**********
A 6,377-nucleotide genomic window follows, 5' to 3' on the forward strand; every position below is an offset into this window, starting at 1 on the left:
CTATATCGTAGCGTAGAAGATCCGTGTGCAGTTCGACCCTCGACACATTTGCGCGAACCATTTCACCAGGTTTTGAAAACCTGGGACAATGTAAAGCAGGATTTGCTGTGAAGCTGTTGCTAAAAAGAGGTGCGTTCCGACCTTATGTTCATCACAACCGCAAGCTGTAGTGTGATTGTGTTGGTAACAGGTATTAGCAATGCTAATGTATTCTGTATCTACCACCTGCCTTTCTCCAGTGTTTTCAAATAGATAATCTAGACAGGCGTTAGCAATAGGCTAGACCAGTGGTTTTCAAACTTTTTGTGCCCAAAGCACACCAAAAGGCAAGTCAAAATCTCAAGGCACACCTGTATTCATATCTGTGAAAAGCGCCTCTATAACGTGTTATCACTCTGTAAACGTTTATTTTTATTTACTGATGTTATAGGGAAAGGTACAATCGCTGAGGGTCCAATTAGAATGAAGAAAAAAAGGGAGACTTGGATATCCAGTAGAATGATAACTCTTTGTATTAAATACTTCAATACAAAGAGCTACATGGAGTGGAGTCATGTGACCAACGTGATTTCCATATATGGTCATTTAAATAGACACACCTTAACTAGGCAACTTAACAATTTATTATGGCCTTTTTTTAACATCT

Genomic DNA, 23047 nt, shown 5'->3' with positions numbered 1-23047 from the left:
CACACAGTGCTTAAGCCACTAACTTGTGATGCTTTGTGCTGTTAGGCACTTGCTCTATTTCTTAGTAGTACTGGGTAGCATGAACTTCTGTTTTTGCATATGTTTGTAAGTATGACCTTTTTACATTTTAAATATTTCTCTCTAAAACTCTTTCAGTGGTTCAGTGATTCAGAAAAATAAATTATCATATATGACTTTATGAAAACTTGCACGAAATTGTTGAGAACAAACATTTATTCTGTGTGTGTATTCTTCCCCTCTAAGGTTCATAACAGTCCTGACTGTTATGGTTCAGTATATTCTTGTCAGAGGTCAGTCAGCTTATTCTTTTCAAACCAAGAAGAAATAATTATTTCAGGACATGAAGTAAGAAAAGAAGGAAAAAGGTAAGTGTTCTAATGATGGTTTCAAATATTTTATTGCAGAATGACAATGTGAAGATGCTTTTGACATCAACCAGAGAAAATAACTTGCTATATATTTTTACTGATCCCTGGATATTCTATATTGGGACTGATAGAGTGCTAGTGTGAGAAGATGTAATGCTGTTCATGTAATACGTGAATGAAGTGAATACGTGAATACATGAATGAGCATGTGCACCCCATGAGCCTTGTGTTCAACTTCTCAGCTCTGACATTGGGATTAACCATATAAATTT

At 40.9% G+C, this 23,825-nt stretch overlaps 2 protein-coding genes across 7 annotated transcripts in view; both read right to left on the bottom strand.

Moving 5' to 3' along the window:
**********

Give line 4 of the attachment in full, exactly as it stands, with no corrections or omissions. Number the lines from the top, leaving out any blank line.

CACACAGTGCTTAAGCCACTAACTTGTGATGCTTTGTGCTGTTAGGCACTTGCTCTATTTCTTAGTAGTACTGGGTAGCATGAACTTCTGTTTTTGCATATGTTTGTAAGTATGACCTTTTTACATTTTAAATATTTCTCTCTAAAACTCTTTCAGTGGTTCAGTGATTCAGAAAAATAAATTATCATATATGACTTTATGAAAACTTGCACGAAATTGTTGAGAACAAACATTTATTCTGTGTGTGTATTCTTCCCCTCTAAGGTTCATAACAGTCCTGACTGTTATGGTTCAGTATATTCTTGTCAGAGGTCAGTCAGCTTATTCTTTTCAAACCAAGAAGAAATAATTATTTCAGGACATGAAGTAAGAAAAGAAGGAAAAAGGTAAGTGTTCTAATGATGGTTTCAAATATTTTATTGCAGAATGACAATGTGAAGATGCTTTTGACATCAACCAGAGAAAATAACTTGCTATATATTTTTACTGATCCCTGGATATTCTATATTGGGACTGATAGAGTGCTAGTGTGAGAAGATGTAATGCTGTTCATGTAATACGTGAATGAAGTGAATACGTGAATACATGAATGAGCATGTGCACCCCATGAGCCTTGTGTTCAACTTCTCAGCTCTGACATTGGGATTAACCATATAAATTT